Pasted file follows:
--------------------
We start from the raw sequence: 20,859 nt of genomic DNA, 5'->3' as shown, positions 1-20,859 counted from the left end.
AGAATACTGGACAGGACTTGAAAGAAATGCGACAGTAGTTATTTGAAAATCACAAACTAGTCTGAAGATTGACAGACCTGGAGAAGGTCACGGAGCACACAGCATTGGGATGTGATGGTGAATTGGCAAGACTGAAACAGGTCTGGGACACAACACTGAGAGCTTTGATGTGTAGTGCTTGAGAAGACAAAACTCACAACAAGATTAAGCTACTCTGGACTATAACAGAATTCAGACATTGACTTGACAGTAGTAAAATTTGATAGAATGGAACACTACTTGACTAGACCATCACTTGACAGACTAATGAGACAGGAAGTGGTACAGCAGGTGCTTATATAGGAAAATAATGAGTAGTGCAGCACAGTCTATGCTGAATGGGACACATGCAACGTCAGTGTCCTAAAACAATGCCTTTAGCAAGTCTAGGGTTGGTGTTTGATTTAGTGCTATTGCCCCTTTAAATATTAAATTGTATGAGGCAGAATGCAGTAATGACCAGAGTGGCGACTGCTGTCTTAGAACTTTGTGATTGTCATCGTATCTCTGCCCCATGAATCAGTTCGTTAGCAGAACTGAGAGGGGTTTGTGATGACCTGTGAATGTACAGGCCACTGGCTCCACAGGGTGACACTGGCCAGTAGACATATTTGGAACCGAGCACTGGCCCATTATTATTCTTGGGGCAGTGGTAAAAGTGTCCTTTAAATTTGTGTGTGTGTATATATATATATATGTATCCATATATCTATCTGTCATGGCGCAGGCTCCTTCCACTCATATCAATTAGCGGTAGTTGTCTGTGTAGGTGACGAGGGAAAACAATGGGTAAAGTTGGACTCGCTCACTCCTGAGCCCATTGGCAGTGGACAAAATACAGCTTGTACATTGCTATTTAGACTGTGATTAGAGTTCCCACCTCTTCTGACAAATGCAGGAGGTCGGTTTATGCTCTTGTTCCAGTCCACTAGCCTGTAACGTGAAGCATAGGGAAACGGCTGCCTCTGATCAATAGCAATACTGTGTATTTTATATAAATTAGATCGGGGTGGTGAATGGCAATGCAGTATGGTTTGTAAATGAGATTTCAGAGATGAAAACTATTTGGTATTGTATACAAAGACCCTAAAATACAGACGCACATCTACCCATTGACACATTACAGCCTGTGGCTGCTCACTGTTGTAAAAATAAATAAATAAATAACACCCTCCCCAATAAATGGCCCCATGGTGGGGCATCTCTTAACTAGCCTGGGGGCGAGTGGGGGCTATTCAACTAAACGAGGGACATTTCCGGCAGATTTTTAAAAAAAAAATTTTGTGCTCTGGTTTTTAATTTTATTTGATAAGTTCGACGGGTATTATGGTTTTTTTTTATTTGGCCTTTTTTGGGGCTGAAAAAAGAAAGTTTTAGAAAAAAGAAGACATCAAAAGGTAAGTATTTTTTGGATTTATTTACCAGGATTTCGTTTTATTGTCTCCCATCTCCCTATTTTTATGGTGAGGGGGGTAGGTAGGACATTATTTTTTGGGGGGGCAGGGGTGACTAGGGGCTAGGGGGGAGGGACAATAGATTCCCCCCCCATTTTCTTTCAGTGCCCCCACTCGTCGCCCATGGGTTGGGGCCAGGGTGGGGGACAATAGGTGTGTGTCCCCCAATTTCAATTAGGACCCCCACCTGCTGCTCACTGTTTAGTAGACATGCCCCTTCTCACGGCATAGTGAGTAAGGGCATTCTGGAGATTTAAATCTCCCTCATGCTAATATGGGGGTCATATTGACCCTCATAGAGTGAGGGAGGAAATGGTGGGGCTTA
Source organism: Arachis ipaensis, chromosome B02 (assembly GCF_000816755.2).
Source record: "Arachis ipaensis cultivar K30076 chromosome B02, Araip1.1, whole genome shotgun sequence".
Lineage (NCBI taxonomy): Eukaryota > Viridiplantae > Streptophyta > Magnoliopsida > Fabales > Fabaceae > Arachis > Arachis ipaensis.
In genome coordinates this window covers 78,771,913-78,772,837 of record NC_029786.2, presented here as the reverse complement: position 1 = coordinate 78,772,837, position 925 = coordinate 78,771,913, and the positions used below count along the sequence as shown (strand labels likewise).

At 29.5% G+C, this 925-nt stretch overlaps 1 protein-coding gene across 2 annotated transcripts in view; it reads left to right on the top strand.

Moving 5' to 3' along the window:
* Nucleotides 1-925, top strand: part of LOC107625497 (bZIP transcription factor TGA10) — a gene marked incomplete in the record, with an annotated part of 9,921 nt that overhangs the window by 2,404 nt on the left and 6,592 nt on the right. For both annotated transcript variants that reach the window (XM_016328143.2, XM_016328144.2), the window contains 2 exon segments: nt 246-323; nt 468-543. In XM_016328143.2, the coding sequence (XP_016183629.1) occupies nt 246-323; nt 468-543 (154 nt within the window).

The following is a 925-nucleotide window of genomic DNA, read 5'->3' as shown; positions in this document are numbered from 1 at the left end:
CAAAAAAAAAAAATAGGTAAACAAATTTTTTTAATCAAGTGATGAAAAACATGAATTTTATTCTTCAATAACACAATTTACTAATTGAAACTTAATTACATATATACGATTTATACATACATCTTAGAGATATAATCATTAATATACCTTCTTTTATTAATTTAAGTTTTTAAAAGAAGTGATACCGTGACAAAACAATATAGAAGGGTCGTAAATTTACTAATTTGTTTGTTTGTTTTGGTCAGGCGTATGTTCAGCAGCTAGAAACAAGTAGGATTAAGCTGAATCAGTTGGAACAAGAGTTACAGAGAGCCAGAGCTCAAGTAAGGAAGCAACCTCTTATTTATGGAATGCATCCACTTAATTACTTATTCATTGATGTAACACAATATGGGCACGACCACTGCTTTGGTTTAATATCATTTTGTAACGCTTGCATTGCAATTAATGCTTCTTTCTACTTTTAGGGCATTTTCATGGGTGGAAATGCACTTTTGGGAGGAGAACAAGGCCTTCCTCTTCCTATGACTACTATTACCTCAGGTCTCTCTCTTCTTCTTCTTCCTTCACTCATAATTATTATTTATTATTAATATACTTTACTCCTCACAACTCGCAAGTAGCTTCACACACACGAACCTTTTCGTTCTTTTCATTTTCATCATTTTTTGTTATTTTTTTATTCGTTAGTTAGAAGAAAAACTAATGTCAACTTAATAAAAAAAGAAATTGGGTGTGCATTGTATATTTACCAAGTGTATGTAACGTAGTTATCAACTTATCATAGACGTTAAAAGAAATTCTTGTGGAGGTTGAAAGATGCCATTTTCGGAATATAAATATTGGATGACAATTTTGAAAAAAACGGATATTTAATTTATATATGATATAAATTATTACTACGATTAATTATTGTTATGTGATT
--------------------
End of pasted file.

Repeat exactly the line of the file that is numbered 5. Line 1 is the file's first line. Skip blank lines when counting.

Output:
Lineage (NCBI taxonomy): Eukaryota > Viridiplantae > Streptophyta > Magnoliopsida > Fabales > Fabaceae > Arachis > Arachis ipaensis.